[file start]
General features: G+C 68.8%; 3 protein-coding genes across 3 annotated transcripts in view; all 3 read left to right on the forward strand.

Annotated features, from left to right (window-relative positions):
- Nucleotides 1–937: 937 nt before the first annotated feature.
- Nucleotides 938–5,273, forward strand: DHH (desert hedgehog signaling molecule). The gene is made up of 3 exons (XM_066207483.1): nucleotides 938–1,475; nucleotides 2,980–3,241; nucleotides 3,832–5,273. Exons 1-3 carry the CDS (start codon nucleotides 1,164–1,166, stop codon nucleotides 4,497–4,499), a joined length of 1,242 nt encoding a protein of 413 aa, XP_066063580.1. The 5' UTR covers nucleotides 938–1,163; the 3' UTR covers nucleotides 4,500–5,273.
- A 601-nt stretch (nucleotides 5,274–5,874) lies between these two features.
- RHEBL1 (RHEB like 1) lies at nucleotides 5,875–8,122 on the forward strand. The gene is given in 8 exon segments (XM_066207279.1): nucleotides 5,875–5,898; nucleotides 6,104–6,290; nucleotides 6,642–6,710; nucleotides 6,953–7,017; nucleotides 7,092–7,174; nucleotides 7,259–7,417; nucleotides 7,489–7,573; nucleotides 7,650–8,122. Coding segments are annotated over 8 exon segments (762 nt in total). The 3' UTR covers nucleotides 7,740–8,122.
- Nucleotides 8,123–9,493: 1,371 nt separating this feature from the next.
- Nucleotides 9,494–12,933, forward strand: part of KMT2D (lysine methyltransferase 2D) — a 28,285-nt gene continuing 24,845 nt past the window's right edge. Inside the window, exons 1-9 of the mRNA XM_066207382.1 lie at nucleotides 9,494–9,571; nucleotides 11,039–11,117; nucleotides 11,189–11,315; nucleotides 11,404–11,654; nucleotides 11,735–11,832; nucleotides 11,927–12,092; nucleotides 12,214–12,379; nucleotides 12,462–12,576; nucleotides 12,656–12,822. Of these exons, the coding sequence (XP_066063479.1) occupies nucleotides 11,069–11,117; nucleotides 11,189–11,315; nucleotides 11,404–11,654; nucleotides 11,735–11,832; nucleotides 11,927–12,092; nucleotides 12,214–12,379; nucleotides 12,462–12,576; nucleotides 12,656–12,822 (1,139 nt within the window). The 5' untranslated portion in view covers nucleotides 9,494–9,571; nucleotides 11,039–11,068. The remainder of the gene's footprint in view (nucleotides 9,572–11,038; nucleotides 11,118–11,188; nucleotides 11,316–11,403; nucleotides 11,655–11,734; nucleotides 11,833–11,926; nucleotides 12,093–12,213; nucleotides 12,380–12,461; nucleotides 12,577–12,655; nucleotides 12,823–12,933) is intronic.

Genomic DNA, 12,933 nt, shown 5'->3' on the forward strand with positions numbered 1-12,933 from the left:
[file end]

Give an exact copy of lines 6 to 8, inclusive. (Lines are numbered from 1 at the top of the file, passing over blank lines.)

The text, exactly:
- RHEBL1 (RHEB like 1) lies at nucleotides 5,875–8,122 on the forward strand. The gene is given in 8 exon segments (XM_066207279.1): nucleotides 5,875–5,898; nucleotides 6,104–6,290; nucleotides 6,642–6,710; nucleotides 6,953–7,017; nucleotides 7,092–7,174; nucleotides 7,259–7,417; nucleotides 7,489–7,573; nucleotides 7,650–8,122. Coding segments are annotated over 8 exon segments (762 nt in total). The 3' UTR covers nucleotides 7,740–8,122.
- Nucleotides 8,123–9,493: 1,371 nt separating this feature from the next.
- Nucleotides 9,494–12,933, forward strand: part of KMT2D (lysine methyltransferase 2D) — a 28,285-nt gene continuing 24,845 nt past the window's right edge. Inside the window, exons 1-9 of the mRNA XM_066207382.1 lie at nucleotides 9,494–9,571; nucleotides 11,039–11,117; nucleotides 11,189–11,315; nucleotides 11,404–11,654; nucleotides 11,735–11,832; nucleotides 11,927–12,092; nucleotides 12,214–12,379; nucleotides 12,462–12,576; nucleotides 12,656–12,822. Of these exons, the coding sequence (XP_066063479.1) occupies nucleotides 11,069–11,117; nucleotides 11,189–11,315; nucleotides 11,404–11,654; nucleotides 11,735–11,832; nucleotides 11,927–12,092; nucleotides 12,214–12,379; nucleotides 12,462–12,576; nucleotides 12,656–12,822 (1,139 nt within the window). The 5' untranslated portion in view covers nucleotides 9,494–9,571; nucleotides 11,039–11,068. The remainder of the gene's footprint in view (nucleotides 9,572–11,038; nucleotides 11,118–11,188; nucleotides 11,316–11,403; nucleotides 11,655–11,734; nucleotides 11,833–11,926; nucleotides 12,093–12,213; nucleotides 12,380–12,461; nucleotides 12,577–12,655; nucleotides 12,823–12,933) is intronic.